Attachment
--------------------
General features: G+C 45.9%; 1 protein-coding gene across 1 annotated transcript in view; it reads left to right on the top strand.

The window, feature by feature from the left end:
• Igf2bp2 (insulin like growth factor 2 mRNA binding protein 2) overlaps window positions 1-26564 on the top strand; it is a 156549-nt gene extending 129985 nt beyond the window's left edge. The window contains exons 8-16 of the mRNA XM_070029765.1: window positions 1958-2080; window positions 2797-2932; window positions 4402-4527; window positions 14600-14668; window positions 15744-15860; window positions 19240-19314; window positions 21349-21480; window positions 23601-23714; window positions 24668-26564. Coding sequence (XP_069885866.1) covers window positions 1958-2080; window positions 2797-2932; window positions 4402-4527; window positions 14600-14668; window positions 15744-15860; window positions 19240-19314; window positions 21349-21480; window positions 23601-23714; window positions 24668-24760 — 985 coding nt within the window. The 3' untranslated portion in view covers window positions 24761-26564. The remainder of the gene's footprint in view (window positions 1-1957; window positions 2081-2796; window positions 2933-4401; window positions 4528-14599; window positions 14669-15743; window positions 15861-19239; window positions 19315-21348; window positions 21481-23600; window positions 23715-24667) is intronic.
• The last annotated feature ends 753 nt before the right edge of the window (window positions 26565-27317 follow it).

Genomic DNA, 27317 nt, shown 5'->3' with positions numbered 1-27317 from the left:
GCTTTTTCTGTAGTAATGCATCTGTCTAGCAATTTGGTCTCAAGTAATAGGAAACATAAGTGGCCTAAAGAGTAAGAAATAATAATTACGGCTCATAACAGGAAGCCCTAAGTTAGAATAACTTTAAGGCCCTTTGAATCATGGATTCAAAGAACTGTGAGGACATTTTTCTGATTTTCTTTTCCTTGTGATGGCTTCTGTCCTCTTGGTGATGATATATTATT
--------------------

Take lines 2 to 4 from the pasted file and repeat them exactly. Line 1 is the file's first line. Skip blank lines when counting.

The window, feature by feature from the left end:
• Igf2bp2 (insulin like growth factor 2 mRNA binding protein 2) overlaps window positions 1-26564 on the top strand; it is a 156549-nt gene extending 129985 nt beyond the window's left edge. The window contains exons 8-16 of the mRNA XM_070029765.1: window positions 1958-2080; window positions 2797-2932; window positions 4402-4527; window positions 14600-14668; window positions 15744-15860; window positions 19240-19314; window positions 21349-21480; window positions 23601-23714; window positions 24668-26564. Coding sequence (XP_069885866.1) covers window positions 1958-2080; window positions 2797-2932; window positions 4402-4527; window positions 14600-14668; window positions 15744-15860; window positions 19240-19314; window positions 21349-21480; window positions 23601-23714; window positions 24668-24760 — 985 coding nt within the window. The 3' untranslated portion in view covers window positions 24761-26564. The remainder of the gene's footprint in view (window positions 1-1957; window positions 2081-2796; window positions 2933-4401; window positions 4528-14599; window positions 14669-15743; window positions 15861-19239; window positions 19315-21348; window positions 21481-23600; window positions 23715-24667) is intronic.
• The last annotated feature ends 753 nt before the right edge of the window (window positions 26565-27317 follow it).